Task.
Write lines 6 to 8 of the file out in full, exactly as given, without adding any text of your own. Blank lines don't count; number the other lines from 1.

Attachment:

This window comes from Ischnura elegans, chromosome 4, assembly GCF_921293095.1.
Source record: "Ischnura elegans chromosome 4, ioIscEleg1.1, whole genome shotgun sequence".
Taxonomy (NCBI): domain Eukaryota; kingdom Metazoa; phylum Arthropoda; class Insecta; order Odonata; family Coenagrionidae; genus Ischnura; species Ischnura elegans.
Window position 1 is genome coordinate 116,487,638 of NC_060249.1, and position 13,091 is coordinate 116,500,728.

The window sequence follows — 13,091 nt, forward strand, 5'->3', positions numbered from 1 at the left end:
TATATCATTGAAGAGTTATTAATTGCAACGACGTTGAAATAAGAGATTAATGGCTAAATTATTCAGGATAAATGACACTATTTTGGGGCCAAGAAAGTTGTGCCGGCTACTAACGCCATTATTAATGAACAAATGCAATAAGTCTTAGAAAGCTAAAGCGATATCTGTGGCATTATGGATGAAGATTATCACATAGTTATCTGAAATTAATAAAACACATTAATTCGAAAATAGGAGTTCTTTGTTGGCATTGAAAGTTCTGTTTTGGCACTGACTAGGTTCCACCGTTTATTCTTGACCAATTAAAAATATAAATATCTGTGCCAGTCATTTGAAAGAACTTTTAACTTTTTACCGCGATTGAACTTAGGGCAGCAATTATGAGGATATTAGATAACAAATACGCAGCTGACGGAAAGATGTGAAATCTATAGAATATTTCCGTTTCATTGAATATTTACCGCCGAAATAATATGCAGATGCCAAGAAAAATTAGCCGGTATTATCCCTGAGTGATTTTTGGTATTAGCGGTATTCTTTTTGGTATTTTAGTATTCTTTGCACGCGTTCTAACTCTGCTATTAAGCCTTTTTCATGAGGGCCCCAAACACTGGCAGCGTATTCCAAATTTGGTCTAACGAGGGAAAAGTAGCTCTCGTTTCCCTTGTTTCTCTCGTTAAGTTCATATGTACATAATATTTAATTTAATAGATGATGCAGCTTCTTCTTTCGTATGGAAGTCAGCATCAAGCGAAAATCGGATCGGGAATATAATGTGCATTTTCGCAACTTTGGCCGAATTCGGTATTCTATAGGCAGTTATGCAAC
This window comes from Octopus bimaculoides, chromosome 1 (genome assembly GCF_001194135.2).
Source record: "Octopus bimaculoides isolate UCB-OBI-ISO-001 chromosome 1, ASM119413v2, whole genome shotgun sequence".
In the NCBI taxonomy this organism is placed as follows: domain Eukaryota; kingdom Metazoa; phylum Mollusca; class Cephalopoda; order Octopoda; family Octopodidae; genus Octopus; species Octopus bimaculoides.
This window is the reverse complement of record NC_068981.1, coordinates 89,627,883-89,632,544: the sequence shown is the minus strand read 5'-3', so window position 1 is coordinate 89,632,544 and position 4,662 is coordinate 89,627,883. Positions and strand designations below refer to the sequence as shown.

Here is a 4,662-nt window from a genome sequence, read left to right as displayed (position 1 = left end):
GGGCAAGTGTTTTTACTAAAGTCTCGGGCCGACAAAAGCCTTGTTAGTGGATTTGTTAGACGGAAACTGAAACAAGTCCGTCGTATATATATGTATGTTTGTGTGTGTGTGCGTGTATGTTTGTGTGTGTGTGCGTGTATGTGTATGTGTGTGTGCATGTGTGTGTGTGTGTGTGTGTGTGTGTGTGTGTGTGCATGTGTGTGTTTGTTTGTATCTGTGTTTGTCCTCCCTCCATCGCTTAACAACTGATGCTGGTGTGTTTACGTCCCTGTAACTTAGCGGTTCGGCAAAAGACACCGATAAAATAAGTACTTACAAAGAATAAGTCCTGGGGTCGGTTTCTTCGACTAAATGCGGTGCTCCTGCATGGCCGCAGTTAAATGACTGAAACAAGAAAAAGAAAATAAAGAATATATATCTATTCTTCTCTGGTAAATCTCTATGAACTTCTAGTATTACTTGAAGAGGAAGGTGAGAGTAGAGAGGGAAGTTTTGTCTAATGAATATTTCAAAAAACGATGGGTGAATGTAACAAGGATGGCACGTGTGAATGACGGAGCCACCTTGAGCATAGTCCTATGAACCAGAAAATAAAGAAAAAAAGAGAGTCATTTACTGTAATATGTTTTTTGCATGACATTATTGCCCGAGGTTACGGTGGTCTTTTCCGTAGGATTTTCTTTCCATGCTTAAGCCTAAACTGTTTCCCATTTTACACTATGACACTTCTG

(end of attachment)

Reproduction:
TATATCATTGAAGAGTTATTAATTGCAACGACGTTGAAATAAGAGATTAATGGCTAAATTATTCAGGATAAATGACACTATTTTGGGGCCAAGAAAGTTGTGCCGGCTACTAACGCCATTATTAATGAACAAATGCAATAAGTCTTAGAAAGCTAAAGCGATATCTGTGGCATTATGGATGAAGATTATCACATAGTTATCTGAAATTAATAAAACACATTAATTCGAAAATAGGAGTTCTTTGTTGGCATTGAAAGTTCTGTTTTGGCACTGACTAGGTTCCACCGTTTATTCTTGACCAATTAAAAATATAAATATCTGTGCCAGTCATTTGAAAGAACTTTTAACTTTTTACCGCGATTGAACTTAGGGCAGCAATTATGAGGATATTAGATAACAAATACGCAGCTGACGGAAAGATGTGAAATCTATAGAATATTTCCGTTTCATTGAATATTTACCGCCGAAATAATATGCAGATGCCAAGAAAAATTAGCCGGTATTATCCCTGAGTGATTTTTGGTATTAGCGGTATTCTTTTTGGTATTTTAGTATTCTTTGCACGCGTTCTAACTCTGCTATTAAGCCTTTTTCATGAGGGCCCCAAACACTGGCAGCGTATTCCAAATTTGGTCTAACGAGGGAAAAGTAGCTCTCGTTTCCCTTGTTTCTCTCGTTAAGTTCATATGTACATAATATTTAATTTAATAGATGATGCAGCTTCTTCTTTCGTATGGAAGTCAGCATCAAGCGAAAATCGGATCGGGAATATAATGTGCATTTTCGCAACTTTGGCCGAATTCGGTATTCTATAGGCAGTTATGCAAC
This window comes from Octopus bimaculoides, chromosome 1 (genome assembly GCF_001194135.2).
Source record: "Octopus bimaculoides isolate UCB-OBI-ISO-001 chromosome 1, ASM119413v2, whole genome shotgun sequence".